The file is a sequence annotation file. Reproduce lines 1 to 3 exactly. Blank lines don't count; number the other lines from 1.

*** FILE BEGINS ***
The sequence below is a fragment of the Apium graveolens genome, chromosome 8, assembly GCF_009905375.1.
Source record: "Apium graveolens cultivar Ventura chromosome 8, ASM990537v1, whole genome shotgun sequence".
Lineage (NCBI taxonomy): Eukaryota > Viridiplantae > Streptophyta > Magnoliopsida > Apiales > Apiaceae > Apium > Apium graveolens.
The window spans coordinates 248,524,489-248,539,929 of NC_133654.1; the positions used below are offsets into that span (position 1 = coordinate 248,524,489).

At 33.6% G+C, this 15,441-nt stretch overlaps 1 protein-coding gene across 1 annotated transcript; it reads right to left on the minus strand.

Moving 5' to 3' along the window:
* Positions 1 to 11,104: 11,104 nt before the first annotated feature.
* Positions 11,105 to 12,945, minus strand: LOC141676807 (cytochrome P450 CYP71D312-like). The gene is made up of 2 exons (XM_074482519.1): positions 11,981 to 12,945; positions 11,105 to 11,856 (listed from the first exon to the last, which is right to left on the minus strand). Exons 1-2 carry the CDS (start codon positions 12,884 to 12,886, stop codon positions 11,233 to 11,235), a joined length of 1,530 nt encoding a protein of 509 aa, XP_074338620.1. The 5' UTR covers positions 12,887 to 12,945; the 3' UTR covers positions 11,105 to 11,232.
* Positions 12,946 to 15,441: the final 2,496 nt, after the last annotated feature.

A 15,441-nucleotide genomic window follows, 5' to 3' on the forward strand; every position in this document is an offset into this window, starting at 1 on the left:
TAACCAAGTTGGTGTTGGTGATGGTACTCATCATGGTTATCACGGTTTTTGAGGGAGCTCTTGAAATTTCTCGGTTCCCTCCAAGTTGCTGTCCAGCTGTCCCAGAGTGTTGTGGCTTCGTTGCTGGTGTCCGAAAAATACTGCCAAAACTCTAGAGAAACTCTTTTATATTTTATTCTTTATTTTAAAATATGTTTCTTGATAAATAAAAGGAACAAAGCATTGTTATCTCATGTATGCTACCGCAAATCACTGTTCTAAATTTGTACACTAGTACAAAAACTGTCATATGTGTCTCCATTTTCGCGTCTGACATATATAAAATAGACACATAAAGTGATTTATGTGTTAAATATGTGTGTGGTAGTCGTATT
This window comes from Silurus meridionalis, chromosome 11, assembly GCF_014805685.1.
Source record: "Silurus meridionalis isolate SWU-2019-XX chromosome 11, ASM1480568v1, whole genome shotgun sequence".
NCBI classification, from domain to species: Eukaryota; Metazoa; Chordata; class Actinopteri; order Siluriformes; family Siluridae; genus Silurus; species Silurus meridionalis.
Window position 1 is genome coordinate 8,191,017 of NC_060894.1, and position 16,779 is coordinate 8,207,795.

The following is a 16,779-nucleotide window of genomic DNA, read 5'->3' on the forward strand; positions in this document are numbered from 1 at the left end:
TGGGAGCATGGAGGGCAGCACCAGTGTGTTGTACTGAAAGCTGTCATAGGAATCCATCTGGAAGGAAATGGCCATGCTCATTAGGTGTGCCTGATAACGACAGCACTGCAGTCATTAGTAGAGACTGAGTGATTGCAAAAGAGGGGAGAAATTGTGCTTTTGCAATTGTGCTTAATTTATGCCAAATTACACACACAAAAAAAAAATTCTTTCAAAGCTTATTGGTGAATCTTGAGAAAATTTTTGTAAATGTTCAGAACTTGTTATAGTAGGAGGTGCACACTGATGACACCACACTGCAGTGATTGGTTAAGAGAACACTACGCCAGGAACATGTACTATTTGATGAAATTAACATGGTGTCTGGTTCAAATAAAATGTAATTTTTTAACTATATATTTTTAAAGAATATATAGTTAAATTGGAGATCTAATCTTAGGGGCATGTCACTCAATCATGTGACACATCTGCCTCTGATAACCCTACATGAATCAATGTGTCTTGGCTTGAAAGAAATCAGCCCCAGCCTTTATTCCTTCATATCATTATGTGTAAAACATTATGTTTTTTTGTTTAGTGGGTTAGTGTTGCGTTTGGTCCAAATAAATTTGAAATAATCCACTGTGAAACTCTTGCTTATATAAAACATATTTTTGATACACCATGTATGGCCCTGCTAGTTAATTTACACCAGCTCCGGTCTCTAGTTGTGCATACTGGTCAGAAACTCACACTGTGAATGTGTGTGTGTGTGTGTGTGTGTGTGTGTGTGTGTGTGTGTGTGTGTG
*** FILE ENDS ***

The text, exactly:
The sequence below is a fragment of the Apium graveolens genome, chromosome 8, assembly GCF_009905375.1.
Source record: "Apium graveolens cultivar Ventura chromosome 8, ASM990537v1, whole genome shotgun sequence".
Lineage (NCBI taxonomy): Eukaryota > Viridiplantae > Streptophyta > Magnoliopsida > Apiales > Apiaceae > Apium > Apium graveolens.